On March 23, 2018, Navy Information Operations Command (NIOC) Norfolk disbanded to create the Information Warfare Training Group (IWTG) in Norfolk, Virginia, March 28.

“This completes a larger effort in the Information Warfare community to increase readiness throughout the Navy through the establishment of the Information Warfare Type Commander, Warfighting Development Center and Training Group,” said Capt. Chris Slattery, IWTG’s first commanding officer, during the ribbon-cutting ceremony. IWTG will now formalize basic and intermediate level training. Information Warfare individual level training is completed at the Center for Information Warfare Training (CIWT) and advanced level training is facilitated at Navy Information Warfare Development Command (NIWDC).

IWTG Norfolk has a long, robust history traversing seven decades, tracing back to WWII efforts to incorporate Military Deception (MILDEC) in support of Naval amphibious operations, and building on lessons learned following the tragedy at Dieppe in 1942. In March 1943, LT Douglas Fairbanks, Jr., conceptualized tactical cover and deception operations employing small units to simulate amphibious landings, thereby deceiving and confusing the enemy. These units became known as the Beach Jumpers and remained active until shortly after WWII ended. The Beach Jumpers were reactivated during the Korean War with a secondary mission to plan and execute Psychological Operations, and by 1960 were re-designated as Beach Jumper Units (BJU) 1 (San Diego) and 2 (Norfolk).

In 1972, the Chief of Naval Operations re-designated the Beach Jumpers as Fleet Composite Operational Readiness Groups (FLTCORGRU ONE and TWO) to emphasize the importance of BJU operations to Naval Warfare during the Vietnam conflict. Subsequently, in 1986 the FLTCORGRU’s were re-designated as Fleet Tactical Deception Group Pacific and Atlantic (FLTDECGRUPAC/FLTDECGRULANT) with a new mission to assist commanders in planning and executing tactical MILDEC operations during the course of the Cold War.

Beginning in 1992, a series of command mergers and name changes occurred that ultimately resulted in the establishment of Fleet Information Warfare Center (FIWC) in 1995. Those mergers included: FLTDECGRULANT combining with Fleet Electronic Warfare Support Group (FEWSG) to form the Fleet Tactical Readiness Group (FTRG); in 1994 FTRG and FLTDECGRUPAC changed their names to Command and Control Warfare Group Atlantic and Pacific, which became FIWC Headquarters and FIWC Detachment San Diego on 1 October, 1995.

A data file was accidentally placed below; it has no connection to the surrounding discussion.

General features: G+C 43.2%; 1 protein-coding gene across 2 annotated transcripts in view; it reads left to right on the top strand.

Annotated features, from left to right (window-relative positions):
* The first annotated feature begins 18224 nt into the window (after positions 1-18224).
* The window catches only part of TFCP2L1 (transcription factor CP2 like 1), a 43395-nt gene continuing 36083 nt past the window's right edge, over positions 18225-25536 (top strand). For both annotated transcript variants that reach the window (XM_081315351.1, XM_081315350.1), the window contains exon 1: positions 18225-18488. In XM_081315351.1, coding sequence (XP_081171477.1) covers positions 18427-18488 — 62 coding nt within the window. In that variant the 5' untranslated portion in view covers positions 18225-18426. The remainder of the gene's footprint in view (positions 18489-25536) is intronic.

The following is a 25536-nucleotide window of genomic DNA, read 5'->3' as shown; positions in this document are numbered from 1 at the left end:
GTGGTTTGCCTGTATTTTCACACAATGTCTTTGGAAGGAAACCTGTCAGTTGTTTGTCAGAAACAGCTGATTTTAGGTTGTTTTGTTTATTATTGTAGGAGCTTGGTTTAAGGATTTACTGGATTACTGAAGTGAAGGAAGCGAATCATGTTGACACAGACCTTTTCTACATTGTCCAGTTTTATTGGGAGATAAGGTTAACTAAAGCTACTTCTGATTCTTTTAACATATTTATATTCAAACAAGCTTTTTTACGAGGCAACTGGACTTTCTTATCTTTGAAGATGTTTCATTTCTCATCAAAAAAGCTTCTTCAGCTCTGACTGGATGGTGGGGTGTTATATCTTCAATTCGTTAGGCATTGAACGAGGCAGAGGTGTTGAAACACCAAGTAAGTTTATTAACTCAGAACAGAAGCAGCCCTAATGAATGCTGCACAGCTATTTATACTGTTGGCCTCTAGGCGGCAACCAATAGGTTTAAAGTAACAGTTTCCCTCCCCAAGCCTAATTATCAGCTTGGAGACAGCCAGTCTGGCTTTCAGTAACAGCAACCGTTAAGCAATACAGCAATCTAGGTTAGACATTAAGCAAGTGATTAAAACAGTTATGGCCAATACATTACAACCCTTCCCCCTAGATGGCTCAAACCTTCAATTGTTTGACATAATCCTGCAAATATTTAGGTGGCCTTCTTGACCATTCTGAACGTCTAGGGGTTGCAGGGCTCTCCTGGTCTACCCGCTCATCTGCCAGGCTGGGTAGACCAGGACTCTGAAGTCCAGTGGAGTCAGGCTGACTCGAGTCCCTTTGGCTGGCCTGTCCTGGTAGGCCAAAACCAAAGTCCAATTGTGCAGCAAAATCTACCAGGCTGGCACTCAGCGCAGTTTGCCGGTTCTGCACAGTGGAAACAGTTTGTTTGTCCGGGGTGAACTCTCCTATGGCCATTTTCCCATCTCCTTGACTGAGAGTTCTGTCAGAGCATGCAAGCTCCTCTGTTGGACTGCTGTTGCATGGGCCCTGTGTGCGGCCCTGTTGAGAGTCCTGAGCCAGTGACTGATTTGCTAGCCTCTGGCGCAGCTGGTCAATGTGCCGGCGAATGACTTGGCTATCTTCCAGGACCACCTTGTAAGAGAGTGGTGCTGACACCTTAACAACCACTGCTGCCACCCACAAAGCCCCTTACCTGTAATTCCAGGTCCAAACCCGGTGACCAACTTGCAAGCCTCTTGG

It is important to note that the evolutionary path leading to FIWC’s establishment was a product of the maturation of Information Operations (IO). After its stand-up, FIWC firmly established itself as a leader in IO augmentation, planning, training, doctrine/tactics development and data management, becoming a principal source of IO expertise for Fleet and Joint commands.

The events of this decade, including the terrorist attacks on the World Trade Center and the Pentagon, Operations ENDURING FREEDOM and IRAQI FREEDOM, and stand-up of Commander, Naval Network Warfare Command (CNNWC) in 2002 solidified the establishment of IO as a primary naval warfare area and reinforced the importance of FIWC as the Warfare Center of Excellence for Information Operations. With the advent of a new Type Commander, control of FIWC was re-aligned from Commander, Naval Security Group(CNSG) to CNNWC. Following the historic disestablishment of CNSG on 30 September 2005 and its subsequent consolidation under CNNWC as the IO Directorate, FIWC merged with Naval Security Group Activity Norfolk on 4 November 2005 to establish NIOC Norfolk, thereby integrating the former NSGA cryptologic mission area with the former FIWC IO mission.

NIOC Norfolk’s Vision

The Navy Information Operations Command Norfolk, as the Navy’s Center of Excellence for Information Operations, will provide unsurpassed Information Operations support to Naval Combatant and Joint Force Commanders and lead the transformation of Information Operations in defense of our nation.

Source: public.navy.mil